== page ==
Verify the Creator Behind the Project 

Before transferring money, verify the information of the NFT creator you are purchasing from. Confirm the project creators’ sincerity and ask for a disclosure of their identities. A warning sign is when you can’t clearly identify the organizations sponsoring a project.


Deal with Official Sites

When doing crypto transactions, always visit authorized websites. Never enter your wallet’s key information into any links or pop-ups. Don’t fall into the trap of so-called bargains, which could lead you to unreliable and questionable blockchain networks.


Avoid Visiting Untrustworthy Sites 

It’s simple to spell things incorrectly, but occasionally inputting a URL incorrectly by one or two letters will lead you to the incorrect website. Scam sites can be dangerous in the world of NFT.

Always verify the URL twice to make sure you are on the right website, and refrain from taking any actions that make you uncomfortable. Keep in mind that if an offer appears too good to be true, it generally isn’t.


Double-Check the NFT Project Price (H4)

Check the pricing on an authorized trading platform like OpenSea before making any NFT purchases. Be cautious if the price is lower than what is advertised on a reputable trading website; it could be a hoax.


Use Burner Wallets

With a burner wallet, you can set the maximum amount of money you’re willing to spend on a single purchase, including cryptocurrency, for transaction costs. It reduces your exposure to risk in the event of a scam.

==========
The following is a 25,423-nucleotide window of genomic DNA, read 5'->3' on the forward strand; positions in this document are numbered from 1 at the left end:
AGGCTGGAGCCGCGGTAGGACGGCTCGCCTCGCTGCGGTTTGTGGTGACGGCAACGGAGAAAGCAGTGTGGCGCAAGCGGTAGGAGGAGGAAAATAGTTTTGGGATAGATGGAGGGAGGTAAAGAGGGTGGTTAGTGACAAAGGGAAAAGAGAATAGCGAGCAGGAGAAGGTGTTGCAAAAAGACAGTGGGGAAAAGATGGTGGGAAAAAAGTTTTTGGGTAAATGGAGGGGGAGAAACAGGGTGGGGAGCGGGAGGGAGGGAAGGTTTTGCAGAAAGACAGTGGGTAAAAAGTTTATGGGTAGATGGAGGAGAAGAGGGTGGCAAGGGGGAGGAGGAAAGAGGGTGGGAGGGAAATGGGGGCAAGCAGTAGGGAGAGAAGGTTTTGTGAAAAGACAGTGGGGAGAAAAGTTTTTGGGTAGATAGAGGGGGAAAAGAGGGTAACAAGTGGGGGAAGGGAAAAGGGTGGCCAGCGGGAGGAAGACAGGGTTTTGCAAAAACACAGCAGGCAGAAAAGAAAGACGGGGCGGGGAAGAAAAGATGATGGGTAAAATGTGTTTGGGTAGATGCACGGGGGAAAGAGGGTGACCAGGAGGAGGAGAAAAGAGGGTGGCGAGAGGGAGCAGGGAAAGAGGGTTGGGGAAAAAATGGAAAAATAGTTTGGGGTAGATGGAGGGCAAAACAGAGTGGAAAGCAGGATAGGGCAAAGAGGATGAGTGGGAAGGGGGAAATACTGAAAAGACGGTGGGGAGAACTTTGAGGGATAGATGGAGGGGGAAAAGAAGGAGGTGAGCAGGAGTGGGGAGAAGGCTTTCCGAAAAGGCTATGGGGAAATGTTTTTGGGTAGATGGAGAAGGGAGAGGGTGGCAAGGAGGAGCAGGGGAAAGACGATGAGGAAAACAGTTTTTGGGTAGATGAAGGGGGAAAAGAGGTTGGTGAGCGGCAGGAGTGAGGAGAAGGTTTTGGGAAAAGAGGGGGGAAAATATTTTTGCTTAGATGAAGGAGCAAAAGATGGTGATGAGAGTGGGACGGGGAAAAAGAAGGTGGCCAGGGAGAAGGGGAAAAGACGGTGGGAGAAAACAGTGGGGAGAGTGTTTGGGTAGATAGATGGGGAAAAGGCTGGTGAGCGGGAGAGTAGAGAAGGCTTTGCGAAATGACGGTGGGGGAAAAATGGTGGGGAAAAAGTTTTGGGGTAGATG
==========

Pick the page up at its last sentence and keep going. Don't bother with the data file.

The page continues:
Check Verification Marks 

On OpenSea and other NFT marketplaces, the majority of trustworthy NFT vendors will have a blue checkmark next to their usernames and a clear listing of the collection’s attributes.

Check that the artist you are buying from has a verified account and is legitimate. Check out the artist’s social media channels or website. Ask them if the artwork you want to buy is theirs and check if they have the correct user profile.


Final Thoughts 

You need to keep a watch on the situation in the NFT area to avoid losing all of your digital assets. Rug-pull, phishing, bidding, and pump-and-dump schemes are some of the most common scams. 

Protect your NFTs by creating secure passwords for your NFT accounts and turning on two-factor authentication. Also, avoid disclosing your seed phrase and clicking on dubious links asking for your private wallet keys.

Contact Imagine IT today to learn more about how to protect yourself against NFT scams and other cybercrimes.